The Gold Glove winners will be announced next week and the Cleveland Indians have two finalists. Roberto Perez should be a shoe in to win the award, or else the system is beyond flawed.
Cleveland Indians catcher Roberto Perez was thrust into the full-time starting catcher role for the team after a preseason trade that sent Yan Gomes to the Washington Nationals. That trade made Perez, who started 55 games in 2018 as a catching platoon, to play in 119 games as the main starter in 2019.
Perez will get credit for his surprising offense. His batting average jumped from a sub .200 clip in 2018 to a mark of .239. Most notably though his home run total went from two to 24. Factor in injuries to Jose Ramirez, Tyler Naquin, and Francisco Lindor, and that offense would have been enough to call Perez an important piece.
Yet on November 3, Perez deserves to get some recognition nationally for what he really did to help the Indians. His defense was the best in baseball for a backstop. Perez has always been a solid in-game pitch caller, but for stats that you can measure, Perez lead all catchers in several.
According to Baseball-Reference, Perez leads all MLB players in defensive WAR at 2.6. Perez had three errors all season, and threw out 41% of base runners.
Errors are a non-analytical statistic that has been used for the majority of baseball history that defines mistakes at each position. This is where baseball can make a mistake, and pass on giving Perez the Gold Glove. One of the other finalists at catcher is Red Sox catcher Christian Vazquez, who had one error all season.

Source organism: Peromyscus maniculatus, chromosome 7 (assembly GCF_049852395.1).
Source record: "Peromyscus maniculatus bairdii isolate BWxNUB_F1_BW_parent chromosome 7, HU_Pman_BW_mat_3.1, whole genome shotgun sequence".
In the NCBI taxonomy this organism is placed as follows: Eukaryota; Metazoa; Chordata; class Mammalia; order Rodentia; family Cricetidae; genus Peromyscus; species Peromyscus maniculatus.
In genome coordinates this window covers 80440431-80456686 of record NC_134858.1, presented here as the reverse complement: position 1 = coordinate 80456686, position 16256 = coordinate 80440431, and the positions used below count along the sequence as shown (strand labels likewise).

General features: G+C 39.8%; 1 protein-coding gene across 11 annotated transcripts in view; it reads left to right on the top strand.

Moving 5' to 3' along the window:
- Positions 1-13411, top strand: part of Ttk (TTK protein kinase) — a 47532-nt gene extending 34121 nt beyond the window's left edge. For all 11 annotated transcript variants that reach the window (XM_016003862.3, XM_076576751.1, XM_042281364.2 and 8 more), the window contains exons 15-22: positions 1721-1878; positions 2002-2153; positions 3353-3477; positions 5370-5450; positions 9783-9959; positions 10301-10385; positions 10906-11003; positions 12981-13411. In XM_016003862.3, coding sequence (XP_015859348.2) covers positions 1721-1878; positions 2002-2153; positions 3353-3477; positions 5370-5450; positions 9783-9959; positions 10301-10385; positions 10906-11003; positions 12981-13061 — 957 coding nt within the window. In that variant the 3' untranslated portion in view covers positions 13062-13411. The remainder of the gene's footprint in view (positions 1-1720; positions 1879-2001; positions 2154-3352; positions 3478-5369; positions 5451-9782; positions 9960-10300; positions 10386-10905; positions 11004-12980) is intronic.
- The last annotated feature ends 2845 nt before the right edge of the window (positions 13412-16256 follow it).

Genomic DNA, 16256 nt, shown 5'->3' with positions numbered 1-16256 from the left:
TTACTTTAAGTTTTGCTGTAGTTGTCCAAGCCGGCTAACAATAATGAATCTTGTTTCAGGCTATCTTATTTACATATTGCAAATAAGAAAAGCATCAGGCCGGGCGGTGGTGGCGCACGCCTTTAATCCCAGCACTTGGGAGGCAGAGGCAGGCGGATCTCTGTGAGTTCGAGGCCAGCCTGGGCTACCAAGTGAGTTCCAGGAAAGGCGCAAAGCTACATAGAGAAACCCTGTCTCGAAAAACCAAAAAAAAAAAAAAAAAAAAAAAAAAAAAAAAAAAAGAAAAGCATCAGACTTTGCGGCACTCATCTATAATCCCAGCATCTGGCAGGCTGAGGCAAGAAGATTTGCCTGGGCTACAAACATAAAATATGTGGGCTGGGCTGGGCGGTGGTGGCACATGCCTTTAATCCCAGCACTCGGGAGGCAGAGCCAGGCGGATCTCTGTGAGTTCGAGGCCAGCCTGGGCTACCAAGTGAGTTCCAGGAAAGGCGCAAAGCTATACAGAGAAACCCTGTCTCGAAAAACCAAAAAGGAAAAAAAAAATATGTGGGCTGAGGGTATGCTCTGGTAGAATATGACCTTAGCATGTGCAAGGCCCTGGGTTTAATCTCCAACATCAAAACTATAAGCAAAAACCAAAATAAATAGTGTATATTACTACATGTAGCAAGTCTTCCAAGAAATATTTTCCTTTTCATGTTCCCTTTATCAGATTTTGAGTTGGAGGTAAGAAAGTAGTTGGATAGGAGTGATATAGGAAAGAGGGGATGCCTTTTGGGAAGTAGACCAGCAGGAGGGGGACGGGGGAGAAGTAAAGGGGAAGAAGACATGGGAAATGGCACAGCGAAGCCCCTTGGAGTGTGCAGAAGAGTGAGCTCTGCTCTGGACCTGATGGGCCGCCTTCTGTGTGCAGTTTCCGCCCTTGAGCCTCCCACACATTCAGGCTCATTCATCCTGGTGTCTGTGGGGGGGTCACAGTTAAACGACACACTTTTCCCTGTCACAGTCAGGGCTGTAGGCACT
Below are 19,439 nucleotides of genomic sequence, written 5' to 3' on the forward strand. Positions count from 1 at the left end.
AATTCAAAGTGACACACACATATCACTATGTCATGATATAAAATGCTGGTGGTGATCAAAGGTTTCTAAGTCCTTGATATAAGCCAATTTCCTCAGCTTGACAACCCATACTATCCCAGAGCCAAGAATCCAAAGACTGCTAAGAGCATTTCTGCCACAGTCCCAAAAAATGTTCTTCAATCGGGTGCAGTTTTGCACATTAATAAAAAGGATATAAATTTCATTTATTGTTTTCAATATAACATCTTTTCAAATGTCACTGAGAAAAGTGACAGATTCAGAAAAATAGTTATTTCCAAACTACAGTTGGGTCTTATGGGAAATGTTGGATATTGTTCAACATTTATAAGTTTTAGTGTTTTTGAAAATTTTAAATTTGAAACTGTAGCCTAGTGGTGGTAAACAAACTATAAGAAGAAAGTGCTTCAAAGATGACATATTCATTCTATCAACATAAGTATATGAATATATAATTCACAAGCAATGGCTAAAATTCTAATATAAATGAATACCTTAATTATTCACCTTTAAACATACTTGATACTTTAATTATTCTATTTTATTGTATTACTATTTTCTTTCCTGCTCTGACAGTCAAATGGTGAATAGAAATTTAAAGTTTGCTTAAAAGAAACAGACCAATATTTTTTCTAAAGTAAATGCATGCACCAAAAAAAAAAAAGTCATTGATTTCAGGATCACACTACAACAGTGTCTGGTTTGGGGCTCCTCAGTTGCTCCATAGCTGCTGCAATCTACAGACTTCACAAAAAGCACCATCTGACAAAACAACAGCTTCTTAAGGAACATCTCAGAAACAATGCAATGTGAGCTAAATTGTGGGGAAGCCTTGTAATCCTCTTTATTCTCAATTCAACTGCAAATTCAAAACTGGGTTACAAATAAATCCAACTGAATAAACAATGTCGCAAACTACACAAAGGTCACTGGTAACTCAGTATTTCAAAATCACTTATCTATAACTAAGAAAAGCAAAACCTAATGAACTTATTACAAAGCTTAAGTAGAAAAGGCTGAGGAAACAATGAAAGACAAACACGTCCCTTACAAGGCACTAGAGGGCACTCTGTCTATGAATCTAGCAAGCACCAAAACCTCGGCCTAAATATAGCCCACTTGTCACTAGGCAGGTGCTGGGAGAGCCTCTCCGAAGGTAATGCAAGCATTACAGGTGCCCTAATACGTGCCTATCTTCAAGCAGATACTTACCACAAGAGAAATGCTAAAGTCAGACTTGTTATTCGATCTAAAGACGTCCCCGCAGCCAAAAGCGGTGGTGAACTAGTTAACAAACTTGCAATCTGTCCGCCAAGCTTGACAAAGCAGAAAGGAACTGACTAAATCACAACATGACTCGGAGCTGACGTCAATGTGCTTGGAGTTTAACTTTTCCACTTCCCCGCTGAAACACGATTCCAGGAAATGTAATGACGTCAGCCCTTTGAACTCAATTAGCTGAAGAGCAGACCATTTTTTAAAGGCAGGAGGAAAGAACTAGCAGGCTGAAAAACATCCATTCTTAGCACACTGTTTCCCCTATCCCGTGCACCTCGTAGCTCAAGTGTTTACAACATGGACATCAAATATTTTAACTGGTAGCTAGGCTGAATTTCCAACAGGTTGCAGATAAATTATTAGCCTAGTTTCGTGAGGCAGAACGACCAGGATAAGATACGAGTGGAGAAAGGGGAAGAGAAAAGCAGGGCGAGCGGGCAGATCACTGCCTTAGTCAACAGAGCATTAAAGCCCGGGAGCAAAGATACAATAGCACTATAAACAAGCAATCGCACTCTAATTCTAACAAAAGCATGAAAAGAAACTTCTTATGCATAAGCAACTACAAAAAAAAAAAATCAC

Gold Gloves, like many baseball awards, are awarded based on votes from coaches and players, as well as a 25% portion that comes from analytics from the Society for American Baseball Research (SABR). The analytics will show that Perez is a Gold Glove winner. Yet, human nature will possibly allow Vazquez to sneak in with a win.
Vazquez had a very good season for the Boston Red Sox. That’s the key, he plays in Boston, which is a larger market. More national attention, and by winning the award, he would represent a marketable star in a major market. That is where it ends for Vazquez defeating Perez for the award.
According to another analytics group, FanGraphs, the top fielders among AL catchers were Perez (12.1) followed by Vazquez (10.3). What Perez perhaps loses looking at the error stat, he more than makes up for in clutch defensive moments. The passed balls he prevented late in games this year were immeasurable to his ability to help Indians grab wins late.
Regardless of who wins, it would be the first Gold Glove win for either Perez or Vazquez. Vazquez had a good defensive season, but factoring in everything, including the performance by both pitching staffs, and Perez gets the edge in 2019.
The third finalist for Gold Glove is also a first timer. That is Blue Jays catcher Danny Jensen. Jensen is a finalist because of his defensive prowess, but on a team with a bottom half ERA, Jensen isn’t looking like a true contender this season given how strong the cases are for Perez and Vazquez.
The gold glove isn’t a 100% media voted award like others, and there are close calls in many races. Yet for American League catcher there is only one option this year, and it’s Roberto Perez. Time to get his Gold Glove fitted. On November 3 Perez gets gold, or we may riot.